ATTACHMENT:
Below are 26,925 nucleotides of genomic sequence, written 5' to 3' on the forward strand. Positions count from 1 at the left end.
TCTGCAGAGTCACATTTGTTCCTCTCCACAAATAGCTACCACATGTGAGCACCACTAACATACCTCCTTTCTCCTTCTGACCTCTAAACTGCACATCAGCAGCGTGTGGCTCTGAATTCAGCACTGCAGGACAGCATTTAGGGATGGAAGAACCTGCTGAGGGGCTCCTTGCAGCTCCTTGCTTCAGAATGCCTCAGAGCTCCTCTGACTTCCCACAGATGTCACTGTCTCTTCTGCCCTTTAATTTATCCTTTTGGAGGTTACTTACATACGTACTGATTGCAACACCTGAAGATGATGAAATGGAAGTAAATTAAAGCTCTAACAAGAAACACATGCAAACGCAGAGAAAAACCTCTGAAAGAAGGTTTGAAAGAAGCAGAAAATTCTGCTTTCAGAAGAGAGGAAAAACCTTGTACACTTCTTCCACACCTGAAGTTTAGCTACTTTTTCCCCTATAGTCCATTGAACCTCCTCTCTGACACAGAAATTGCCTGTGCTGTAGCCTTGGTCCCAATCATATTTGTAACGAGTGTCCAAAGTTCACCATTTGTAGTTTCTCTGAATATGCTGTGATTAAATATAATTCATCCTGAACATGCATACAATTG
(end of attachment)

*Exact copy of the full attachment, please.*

Below are 26,925 nucleotides of genomic sequence, written 5' to 3' on the forward strand. Positions count from 1 at the left end.
TCTGCAGAGTCACATTTGTTCCTCTCCACAAATAGCTACCACATGTGAGCACCACTAACATACCTCCTTTCTCCTTCTGACCTCTAAACTGCACATCAGCAGCGTGTGGCTCTGAATTCAGCACTGCAGGACAGCATTTAGGGATGGAAGAACCTGCTGAGGGGCTCCTTGCAGCTCCTTGCTTCAGAATGCCTCAGAGCTCCTCTGACTTCCCACAGATGTCACTGTCTCTTCTGCCCTTTAATTTATCCTTTTGGAGGTTACTTACATACGTACTGATTGCAACACCTGAAGATGATGAAATGGAAGTAAATTAAAGCTCTAACAAGAAACACATGCAAACGCAGAGAAAAACCTCTGAAAGAAGGTTTGAAAGAAGCAGAAAATTCTGCTTTCAGAAGAGAGGAAAAACCTTGTACACTTCTTCCACACCTGAAGTTTAGCTACTTTTTCCCCTATAGTCCATTGAACCTCCTCTCTGACACAGAAATTGCCTGTGCTGTAGCCTTGGTCCCAATCATATTTGTAACGAGTGTCCAAAGTTCACCATTTGTAGTTTCTCTGAATATGCTGTGATTAAATATAATTCATCCTGAACATGCATACAATTG